I don't know why, but the grocery store can often bring out the absolute worst in me. I've narrowed it down to a couple of things that could be wrong:
1) I am an introvert, and there is simply no time of day that the grocery store is not crowded. Loving people have suggested different times to try to swing by when it will be "less busy," but it's always busy. I always have to be around people. And because I often go to the store after work, I have to be around people after having spent the whole day being around people.
2) The situation as described above creates a delicately short fuse, and my patience goes down to about zero. This is terrible, as some folks have the nerve to care about what they are feeding their families, and so take the time to read labels. This runs against my own practice of "who cares! Throw it in the cart!" and makes me a steaming cauldron of anger as I watch these loving people stand between me and the milk cartons.
3) I feel like this last step in the anger train should be converted to a law of some kind, but when no employee is available, we should all offer to bag our own groceries. It is inevitably the case that someone who is purchasing a year's supply of canned goods will be ahead of me in line, and while the poor cashier summons what strength is available at the end of a 10 hour shift to scan each item, the person ahead of me will blissfully tap their toes and stare into the void of nothing, contemplating heaven knows what. Is it too much to ask that you offer to bag your groceries? I do it all the time, and it both a) makes the weary cashier really grateful and b) moves things along quickly.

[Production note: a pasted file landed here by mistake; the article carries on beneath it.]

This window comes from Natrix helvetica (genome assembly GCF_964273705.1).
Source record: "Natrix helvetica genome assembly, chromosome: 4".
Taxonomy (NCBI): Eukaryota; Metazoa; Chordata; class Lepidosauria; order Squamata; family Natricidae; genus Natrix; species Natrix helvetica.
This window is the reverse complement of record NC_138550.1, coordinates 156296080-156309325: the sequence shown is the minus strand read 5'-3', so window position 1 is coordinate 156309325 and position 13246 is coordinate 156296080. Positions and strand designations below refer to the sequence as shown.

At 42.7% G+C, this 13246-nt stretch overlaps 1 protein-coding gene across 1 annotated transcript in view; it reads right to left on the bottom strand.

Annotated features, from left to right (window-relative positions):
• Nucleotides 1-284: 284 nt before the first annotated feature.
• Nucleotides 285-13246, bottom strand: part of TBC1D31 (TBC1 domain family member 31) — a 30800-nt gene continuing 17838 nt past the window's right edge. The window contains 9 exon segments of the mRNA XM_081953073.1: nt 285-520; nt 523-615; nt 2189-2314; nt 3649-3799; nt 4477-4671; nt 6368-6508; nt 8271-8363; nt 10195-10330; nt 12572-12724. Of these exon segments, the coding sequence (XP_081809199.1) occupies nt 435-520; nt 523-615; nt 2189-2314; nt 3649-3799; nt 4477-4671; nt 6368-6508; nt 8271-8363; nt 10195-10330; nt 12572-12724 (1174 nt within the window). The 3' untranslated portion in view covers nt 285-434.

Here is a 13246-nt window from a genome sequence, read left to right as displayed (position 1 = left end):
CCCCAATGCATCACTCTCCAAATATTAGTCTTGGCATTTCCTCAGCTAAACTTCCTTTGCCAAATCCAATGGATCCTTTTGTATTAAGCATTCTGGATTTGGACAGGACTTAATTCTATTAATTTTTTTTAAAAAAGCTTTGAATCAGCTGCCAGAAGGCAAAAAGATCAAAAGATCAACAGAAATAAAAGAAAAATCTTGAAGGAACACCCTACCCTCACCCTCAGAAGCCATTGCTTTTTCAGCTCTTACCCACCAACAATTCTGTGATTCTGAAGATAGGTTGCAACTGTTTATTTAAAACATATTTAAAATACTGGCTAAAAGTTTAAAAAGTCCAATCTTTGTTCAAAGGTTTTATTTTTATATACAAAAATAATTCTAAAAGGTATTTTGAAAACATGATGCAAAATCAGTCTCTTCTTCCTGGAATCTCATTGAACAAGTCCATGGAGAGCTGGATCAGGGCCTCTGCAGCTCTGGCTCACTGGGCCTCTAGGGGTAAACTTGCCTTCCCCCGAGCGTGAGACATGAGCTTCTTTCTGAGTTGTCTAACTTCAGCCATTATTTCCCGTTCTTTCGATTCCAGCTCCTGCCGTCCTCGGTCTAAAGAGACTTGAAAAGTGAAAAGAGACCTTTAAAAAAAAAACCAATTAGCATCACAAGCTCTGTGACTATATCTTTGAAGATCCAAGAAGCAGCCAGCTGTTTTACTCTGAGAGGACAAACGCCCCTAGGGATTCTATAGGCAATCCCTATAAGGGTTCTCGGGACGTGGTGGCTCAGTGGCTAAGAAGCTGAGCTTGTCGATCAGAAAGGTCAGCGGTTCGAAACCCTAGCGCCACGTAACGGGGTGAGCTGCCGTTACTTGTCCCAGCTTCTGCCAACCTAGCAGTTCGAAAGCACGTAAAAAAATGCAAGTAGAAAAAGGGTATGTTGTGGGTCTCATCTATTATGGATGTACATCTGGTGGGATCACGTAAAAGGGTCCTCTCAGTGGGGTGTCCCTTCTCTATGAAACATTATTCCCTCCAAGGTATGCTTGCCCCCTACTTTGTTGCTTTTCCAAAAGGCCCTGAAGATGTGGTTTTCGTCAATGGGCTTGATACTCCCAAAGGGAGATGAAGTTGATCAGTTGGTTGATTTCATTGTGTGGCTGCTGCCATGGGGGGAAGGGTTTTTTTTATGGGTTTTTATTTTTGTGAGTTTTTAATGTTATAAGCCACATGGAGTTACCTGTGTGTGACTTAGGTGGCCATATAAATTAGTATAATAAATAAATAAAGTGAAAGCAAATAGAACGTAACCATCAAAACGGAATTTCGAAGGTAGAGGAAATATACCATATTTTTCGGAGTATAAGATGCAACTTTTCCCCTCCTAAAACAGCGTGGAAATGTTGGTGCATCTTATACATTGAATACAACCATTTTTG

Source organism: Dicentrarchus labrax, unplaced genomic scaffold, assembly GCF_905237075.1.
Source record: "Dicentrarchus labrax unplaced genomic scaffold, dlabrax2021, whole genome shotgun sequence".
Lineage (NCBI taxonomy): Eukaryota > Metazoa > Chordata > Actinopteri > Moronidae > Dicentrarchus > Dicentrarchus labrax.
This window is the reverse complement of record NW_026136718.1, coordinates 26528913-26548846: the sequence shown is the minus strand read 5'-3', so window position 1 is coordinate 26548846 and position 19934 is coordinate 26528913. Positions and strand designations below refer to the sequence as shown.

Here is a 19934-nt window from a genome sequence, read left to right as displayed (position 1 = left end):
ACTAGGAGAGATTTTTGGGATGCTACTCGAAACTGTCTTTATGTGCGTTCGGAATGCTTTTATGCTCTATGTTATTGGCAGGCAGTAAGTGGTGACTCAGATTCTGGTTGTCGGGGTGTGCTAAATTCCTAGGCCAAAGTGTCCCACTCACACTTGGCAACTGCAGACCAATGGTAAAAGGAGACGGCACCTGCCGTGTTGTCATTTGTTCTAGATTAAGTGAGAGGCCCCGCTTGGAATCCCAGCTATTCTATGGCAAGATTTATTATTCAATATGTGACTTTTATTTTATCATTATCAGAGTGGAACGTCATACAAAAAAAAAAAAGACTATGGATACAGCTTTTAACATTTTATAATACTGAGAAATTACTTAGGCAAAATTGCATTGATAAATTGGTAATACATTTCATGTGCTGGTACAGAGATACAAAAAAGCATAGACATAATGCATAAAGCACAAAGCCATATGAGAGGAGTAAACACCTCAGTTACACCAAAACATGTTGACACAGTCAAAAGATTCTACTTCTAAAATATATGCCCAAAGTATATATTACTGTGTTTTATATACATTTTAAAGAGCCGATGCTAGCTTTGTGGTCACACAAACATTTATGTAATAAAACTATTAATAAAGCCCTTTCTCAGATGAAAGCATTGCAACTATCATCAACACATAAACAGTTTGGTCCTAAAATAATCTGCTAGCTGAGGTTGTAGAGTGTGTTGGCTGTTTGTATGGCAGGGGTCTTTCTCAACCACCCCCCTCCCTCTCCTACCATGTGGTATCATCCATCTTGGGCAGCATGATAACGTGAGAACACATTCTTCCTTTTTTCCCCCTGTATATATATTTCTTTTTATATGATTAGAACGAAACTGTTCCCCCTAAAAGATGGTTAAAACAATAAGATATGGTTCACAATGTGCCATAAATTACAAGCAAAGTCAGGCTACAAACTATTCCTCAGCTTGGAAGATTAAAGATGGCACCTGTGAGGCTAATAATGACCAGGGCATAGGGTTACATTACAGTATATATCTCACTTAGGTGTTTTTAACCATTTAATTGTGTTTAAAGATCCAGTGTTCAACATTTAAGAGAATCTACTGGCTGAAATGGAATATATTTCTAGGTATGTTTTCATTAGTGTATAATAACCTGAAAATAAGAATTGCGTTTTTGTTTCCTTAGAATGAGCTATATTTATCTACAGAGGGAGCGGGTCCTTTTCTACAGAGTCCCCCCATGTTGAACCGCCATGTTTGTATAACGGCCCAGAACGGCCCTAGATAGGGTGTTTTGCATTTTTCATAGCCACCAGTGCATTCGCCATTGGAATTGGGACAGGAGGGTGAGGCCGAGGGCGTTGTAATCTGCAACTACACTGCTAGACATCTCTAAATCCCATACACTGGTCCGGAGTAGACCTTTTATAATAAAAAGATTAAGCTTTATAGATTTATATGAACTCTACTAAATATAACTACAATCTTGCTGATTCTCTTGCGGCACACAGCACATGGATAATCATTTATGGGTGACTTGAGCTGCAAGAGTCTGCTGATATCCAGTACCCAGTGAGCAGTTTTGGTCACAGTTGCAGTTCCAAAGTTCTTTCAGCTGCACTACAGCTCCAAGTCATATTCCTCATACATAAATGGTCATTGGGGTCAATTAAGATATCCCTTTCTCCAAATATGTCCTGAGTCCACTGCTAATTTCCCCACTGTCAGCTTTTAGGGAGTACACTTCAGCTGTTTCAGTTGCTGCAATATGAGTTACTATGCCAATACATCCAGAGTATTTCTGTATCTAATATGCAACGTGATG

So for these reasons and probably a whole host of others that will later require therapy, I have a hard time with the grocery store.
Which is why it's my go to place to remind folks when I'm preaching that Jesus is always around us. Yes, Jesus is easily found in the church. Some of us sing our favorite hymn and boom, there he is sitting next to us. And for some of us, stepping outside in nature is another reliable place to find Jesus. Give me a hike in the woods, and I'll find the Lord no problem. But if Jesus is truly everywhere, it means he's in some unexpected places too. It means he's in the drive through. It means he's in the board room. And yes, it means he's in the grocery store.
How do we experience Jesus in these odd places then? For me, the answer is almost always to find him in the shoes of the people around me. The woman who is staring at the ingredients in a can of soup is probably over worked, over tired, and over scheduled, and just trying to find a way to feed her family something healthy. Maybe the person who won't bag their groceries (seriously though, it should be a law) has a lot on their plate, and is just taking a (currently legal) few moments to collect his thoughts before heading on to the next meeting. And if you can't find Jesus anywhere in the people around you, perhaps it would suffice to just count the blessing of a store where any food item we need is plentiful and affordable.
The grocery store probably doesn't bother you as much as it does me, but I'm willing to bet that there are places in your life that you can't possibly imagine Jesus hangs out. He does. He's there right now. What does it look like for us to expand our vision, to open our eyes to the ways that Jesus is present in unexpected people, to even experience Jesus in each other?blog comments powered by Disqus